Over the last two decades, global extreme poverty has decreased rapidly. According to a World Bank report, the share of the world population living below the extreme poverty line of $1.90 per day fell from 36% in 1990 to 10% in 2015. But in recent years, there has been a discouraging slowdown in the pace of global poverty reduction which has cast doubts on the world’s ability to achieve the United Nations’ Sustainable Development Goal of complete poverty eradication by 2030.

A new World Bank paper authored by Christoph Lakner and others argues that the only way to achieve this goal is to ensure that economic growth is accompanied by redistribution of wealth. They show that increased inequality can severely limit the way in which growth contributes to poverty reduction.

Using data from 164 countries comprising 97% of the world’s population, the authors simulate a set of scenarios for global poverty reduction between 2018 to 2030 under different assumptions about growth and inequality.

They measure inequality using the Gini index which is a commonly used statistical measure to gauge economic inequality and measure the income distribution within a population.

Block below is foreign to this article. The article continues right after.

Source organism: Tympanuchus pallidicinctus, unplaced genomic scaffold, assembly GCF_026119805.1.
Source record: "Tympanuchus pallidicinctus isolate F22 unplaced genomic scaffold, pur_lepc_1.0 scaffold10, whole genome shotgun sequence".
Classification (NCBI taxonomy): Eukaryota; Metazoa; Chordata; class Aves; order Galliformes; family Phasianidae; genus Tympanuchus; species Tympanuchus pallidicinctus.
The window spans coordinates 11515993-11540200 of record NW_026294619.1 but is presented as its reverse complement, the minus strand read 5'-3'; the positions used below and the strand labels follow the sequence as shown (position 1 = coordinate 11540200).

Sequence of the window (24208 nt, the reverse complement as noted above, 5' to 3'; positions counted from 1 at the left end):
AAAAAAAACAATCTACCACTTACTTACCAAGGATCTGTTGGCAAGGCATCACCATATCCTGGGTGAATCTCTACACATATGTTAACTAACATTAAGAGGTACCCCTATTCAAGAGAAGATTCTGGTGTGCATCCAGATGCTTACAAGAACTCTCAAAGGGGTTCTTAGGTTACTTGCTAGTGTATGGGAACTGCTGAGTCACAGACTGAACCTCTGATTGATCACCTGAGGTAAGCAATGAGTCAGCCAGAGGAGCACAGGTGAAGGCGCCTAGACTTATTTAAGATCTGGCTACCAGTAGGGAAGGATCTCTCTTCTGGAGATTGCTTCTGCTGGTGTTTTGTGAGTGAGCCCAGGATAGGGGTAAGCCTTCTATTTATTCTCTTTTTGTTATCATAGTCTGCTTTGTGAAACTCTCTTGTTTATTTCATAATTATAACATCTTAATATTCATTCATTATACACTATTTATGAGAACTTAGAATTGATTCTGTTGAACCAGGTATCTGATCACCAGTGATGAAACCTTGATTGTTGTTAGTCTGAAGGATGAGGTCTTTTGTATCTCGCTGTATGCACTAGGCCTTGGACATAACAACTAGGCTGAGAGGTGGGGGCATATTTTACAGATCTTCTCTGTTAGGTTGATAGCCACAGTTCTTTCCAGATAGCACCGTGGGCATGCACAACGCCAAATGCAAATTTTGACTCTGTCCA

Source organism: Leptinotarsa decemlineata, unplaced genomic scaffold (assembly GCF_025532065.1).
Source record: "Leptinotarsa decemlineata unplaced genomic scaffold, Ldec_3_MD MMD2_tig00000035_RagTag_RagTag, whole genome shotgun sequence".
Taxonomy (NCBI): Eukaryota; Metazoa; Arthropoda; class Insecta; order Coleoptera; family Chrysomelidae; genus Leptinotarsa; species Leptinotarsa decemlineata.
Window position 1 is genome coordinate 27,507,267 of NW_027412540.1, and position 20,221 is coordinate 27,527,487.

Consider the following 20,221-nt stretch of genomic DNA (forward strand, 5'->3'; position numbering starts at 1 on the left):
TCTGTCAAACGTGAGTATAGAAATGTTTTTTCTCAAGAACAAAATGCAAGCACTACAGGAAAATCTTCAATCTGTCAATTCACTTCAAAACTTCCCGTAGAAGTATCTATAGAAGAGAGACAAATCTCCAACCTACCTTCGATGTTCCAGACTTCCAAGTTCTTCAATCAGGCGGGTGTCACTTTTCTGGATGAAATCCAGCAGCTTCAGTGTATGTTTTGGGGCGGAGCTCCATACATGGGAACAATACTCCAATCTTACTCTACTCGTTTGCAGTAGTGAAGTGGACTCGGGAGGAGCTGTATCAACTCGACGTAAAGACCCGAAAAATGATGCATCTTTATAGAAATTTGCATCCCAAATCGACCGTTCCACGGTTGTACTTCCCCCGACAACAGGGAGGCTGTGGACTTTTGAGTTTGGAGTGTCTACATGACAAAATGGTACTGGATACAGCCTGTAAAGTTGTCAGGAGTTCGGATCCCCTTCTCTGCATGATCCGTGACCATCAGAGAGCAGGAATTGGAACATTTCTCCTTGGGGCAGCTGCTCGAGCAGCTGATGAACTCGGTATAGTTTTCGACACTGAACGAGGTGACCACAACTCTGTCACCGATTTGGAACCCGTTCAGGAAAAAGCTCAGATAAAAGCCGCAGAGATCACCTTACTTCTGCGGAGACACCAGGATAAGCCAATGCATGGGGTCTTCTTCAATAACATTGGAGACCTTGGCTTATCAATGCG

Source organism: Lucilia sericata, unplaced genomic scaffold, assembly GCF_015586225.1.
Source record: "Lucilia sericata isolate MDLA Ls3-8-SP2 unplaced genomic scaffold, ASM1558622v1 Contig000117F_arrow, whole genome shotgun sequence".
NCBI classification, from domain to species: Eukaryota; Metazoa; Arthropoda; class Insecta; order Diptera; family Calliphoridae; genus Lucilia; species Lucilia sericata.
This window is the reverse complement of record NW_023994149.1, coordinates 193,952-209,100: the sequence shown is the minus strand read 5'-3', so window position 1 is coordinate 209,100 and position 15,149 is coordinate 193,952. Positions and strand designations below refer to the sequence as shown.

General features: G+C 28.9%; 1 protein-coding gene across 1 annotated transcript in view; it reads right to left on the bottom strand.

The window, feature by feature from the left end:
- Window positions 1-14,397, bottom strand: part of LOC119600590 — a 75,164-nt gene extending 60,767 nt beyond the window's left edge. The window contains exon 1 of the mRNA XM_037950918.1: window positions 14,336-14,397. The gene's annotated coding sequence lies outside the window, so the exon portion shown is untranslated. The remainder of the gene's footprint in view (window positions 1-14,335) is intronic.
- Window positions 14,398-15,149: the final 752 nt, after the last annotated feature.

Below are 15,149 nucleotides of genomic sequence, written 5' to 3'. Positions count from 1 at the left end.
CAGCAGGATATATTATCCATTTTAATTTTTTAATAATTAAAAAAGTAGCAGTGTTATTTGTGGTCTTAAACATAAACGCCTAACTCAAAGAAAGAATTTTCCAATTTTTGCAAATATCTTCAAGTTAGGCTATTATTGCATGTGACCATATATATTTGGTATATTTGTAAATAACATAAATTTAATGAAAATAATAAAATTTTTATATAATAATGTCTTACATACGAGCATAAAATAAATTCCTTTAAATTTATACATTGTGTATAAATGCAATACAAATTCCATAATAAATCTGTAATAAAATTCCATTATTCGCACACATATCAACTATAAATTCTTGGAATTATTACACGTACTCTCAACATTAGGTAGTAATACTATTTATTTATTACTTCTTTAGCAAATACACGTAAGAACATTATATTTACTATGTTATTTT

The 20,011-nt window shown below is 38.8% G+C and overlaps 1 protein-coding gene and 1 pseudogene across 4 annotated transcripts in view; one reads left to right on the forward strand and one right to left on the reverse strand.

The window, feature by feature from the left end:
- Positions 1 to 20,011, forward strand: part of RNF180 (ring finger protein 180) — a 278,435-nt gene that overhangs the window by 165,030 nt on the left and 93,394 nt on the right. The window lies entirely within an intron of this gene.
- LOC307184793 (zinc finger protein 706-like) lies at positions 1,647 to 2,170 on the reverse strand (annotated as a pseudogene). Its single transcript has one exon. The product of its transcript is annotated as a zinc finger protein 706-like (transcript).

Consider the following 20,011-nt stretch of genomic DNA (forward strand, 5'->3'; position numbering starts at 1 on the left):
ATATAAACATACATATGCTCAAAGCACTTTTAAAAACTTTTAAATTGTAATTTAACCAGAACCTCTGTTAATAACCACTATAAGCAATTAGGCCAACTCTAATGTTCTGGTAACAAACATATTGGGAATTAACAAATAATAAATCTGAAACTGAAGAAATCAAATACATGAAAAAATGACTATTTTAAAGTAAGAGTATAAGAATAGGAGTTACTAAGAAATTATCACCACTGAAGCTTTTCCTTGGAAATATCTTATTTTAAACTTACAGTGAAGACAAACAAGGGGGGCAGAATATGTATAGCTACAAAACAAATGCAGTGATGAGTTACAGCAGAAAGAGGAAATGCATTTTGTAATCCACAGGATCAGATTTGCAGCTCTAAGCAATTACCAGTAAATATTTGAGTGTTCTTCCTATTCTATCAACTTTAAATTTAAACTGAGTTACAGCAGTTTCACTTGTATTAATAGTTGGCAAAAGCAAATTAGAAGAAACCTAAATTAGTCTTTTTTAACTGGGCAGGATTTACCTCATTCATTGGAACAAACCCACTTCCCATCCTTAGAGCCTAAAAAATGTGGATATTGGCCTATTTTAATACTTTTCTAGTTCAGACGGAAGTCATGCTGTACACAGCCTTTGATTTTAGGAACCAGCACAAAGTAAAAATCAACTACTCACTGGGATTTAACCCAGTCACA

They find that reducing each country’s Gini index by 1% per year has a larger impact on global poverty than increasing the country’s annual growth rate by 1 percentage point above its forecasted growth.

They show that if the Gini index in each country decreases by 1% per year, the global poverty rate could reduce to around 5.4% in 2030, equivalent to 100 million fewer people living in extreme poverty.

The authors, however, caution that at high levels of initial poverty, reducing the Gini index could backfire. In cases where the initial poverty rate is over 50%, inequality-reducing growth might even increase the poverty rate, as the people on the threshold of poverty will have resources transferred from them to those at the bottom of the distribution.

Also Read: How Much Does Reducing Inequality Matter for Global Poverty?

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